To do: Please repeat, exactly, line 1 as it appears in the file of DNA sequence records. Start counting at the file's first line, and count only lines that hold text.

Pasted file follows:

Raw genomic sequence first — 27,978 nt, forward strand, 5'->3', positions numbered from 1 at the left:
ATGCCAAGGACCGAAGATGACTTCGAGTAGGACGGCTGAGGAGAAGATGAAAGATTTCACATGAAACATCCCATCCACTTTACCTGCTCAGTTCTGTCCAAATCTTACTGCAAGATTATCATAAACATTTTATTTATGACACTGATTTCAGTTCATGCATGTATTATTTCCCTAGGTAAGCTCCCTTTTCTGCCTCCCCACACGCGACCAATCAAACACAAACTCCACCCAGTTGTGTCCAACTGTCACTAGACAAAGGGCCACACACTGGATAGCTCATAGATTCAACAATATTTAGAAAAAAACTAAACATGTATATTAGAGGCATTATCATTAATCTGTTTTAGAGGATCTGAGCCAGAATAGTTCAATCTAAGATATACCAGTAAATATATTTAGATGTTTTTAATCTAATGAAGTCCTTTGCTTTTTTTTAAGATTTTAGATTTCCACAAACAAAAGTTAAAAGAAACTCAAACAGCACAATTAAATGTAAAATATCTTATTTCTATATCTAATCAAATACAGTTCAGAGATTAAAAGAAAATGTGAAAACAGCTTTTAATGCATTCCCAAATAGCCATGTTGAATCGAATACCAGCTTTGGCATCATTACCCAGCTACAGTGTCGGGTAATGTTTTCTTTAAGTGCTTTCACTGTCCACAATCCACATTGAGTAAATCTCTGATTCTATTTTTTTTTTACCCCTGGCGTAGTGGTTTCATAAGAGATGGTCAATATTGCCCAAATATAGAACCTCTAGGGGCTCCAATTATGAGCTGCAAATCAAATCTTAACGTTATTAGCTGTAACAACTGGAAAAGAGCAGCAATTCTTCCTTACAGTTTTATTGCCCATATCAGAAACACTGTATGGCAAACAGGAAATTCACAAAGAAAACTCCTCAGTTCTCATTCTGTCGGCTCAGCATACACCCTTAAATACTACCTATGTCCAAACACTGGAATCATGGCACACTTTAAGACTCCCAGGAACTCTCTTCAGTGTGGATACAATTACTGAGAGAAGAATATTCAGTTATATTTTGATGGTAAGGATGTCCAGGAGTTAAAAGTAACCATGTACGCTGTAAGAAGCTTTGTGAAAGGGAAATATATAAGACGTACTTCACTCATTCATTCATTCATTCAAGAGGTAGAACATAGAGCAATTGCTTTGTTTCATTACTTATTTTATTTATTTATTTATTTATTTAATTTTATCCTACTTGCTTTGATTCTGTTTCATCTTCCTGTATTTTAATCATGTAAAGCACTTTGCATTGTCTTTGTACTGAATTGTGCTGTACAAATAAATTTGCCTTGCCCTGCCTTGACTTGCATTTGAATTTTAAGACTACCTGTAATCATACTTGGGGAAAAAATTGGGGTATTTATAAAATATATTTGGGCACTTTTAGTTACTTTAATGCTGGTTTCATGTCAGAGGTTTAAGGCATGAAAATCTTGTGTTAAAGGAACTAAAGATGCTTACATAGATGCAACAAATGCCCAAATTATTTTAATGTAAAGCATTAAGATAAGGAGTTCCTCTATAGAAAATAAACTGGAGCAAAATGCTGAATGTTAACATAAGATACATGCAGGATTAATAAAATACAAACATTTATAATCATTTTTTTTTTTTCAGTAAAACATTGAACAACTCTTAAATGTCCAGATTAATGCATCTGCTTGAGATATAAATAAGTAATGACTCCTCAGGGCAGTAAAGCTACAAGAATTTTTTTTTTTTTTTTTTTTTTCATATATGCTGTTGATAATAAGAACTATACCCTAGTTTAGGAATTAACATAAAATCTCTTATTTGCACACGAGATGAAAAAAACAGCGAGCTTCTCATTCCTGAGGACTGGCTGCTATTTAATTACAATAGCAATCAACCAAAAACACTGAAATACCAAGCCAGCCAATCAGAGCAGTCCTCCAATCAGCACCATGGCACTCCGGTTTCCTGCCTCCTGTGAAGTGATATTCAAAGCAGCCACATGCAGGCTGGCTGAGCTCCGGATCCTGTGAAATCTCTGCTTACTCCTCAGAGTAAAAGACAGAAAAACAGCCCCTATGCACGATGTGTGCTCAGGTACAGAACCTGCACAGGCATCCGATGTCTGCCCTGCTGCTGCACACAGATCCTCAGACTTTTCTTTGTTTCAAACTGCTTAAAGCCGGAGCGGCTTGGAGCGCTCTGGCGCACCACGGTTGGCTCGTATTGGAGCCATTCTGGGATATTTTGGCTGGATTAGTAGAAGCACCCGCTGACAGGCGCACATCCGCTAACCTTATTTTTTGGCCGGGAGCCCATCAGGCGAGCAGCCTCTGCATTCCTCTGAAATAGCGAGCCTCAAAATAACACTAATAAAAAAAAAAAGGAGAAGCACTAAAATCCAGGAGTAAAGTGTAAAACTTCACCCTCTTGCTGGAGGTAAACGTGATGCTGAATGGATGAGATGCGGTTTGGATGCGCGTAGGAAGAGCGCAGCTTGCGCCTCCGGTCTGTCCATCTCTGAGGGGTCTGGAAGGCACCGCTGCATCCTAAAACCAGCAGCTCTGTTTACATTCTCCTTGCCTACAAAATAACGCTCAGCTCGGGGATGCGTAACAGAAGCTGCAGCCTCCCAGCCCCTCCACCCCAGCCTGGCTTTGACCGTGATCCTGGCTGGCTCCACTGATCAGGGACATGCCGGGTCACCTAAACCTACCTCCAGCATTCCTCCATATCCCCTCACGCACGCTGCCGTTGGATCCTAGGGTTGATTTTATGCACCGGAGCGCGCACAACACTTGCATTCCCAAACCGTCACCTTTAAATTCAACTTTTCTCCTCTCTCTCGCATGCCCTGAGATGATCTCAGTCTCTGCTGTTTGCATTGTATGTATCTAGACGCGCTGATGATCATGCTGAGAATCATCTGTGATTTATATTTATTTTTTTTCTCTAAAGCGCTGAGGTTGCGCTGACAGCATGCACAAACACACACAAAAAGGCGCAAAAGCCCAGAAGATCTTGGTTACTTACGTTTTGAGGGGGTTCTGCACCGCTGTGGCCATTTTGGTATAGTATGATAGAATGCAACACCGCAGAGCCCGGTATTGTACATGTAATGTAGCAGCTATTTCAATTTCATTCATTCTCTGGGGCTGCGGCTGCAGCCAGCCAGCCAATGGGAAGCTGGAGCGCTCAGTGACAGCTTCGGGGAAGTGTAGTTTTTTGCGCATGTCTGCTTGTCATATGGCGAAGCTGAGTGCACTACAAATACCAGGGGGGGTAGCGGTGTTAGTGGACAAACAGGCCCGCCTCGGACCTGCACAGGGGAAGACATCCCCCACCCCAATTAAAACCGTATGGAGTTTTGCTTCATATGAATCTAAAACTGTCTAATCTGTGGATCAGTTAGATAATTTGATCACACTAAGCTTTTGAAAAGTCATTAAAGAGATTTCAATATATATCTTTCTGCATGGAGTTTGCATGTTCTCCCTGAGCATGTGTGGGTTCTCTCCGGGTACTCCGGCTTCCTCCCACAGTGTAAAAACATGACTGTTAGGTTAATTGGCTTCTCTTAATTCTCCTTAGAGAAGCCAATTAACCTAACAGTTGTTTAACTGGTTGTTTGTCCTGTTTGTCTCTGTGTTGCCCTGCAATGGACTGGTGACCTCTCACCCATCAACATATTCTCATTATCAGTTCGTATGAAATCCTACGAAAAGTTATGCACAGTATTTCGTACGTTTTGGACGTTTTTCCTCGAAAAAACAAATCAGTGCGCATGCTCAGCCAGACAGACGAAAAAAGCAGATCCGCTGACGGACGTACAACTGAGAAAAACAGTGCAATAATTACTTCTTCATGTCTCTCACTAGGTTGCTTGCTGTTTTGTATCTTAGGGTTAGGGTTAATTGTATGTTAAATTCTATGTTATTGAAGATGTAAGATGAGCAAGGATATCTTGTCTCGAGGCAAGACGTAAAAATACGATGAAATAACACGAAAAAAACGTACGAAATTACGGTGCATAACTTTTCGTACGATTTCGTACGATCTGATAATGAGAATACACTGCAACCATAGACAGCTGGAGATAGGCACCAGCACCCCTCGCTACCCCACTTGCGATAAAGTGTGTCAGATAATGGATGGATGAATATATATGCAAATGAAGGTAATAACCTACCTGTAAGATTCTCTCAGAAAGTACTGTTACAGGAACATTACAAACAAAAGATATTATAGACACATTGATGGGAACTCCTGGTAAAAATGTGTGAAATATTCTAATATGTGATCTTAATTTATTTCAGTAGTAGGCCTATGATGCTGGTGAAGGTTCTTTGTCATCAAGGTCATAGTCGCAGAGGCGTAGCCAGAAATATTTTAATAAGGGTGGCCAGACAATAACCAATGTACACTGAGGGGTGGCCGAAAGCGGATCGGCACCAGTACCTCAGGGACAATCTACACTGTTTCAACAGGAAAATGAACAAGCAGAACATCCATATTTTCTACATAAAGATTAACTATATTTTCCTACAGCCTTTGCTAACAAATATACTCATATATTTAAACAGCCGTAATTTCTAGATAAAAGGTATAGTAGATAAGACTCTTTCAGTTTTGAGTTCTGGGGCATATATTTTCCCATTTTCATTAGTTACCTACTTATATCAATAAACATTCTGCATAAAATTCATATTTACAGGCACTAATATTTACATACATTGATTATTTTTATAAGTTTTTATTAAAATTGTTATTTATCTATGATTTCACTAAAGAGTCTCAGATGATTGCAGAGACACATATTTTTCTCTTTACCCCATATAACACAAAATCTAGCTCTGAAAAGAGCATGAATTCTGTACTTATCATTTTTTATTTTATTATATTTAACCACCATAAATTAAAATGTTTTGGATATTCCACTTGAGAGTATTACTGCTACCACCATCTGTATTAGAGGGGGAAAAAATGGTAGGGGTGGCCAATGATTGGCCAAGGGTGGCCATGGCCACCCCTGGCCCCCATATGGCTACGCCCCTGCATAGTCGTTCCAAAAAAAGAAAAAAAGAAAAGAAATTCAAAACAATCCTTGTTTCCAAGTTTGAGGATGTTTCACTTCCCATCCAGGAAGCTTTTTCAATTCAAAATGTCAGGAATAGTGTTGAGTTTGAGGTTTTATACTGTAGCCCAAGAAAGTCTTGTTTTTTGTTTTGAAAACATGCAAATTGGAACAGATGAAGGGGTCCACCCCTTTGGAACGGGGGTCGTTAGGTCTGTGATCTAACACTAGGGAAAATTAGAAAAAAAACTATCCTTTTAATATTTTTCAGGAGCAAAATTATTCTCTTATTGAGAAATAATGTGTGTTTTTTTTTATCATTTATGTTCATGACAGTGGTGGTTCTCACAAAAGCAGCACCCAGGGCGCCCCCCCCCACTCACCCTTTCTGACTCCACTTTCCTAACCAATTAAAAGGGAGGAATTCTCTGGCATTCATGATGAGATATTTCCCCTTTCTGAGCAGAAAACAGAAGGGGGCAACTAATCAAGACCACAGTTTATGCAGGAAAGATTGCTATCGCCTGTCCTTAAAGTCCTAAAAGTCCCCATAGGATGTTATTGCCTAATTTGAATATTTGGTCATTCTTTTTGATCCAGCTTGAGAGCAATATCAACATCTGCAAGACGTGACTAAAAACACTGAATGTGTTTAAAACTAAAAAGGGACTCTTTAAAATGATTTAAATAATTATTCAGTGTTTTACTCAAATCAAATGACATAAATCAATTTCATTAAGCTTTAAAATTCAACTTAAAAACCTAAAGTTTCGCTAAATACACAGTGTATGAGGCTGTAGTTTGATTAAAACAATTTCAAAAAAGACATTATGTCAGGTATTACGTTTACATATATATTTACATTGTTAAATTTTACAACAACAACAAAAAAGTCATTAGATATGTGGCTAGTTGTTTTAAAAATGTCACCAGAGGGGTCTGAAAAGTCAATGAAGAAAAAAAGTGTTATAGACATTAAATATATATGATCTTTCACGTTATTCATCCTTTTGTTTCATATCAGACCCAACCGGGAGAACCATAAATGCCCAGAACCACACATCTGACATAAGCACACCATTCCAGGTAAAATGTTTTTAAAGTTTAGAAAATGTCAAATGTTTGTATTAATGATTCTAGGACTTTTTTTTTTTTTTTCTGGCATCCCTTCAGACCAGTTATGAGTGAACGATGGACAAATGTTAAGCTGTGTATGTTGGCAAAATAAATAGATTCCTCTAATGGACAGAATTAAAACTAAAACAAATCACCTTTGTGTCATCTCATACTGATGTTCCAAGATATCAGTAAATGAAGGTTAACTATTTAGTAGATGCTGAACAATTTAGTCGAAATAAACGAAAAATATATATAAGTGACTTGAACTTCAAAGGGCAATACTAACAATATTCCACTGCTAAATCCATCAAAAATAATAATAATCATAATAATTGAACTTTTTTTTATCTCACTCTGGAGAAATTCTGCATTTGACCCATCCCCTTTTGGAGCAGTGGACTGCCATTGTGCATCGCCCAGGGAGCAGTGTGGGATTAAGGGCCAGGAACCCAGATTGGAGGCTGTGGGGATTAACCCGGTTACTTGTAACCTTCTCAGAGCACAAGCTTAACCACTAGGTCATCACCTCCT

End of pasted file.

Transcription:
Raw genomic sequence first — 27,978 nt, forward strand, 5'->3', positions numbered from 1 at the left: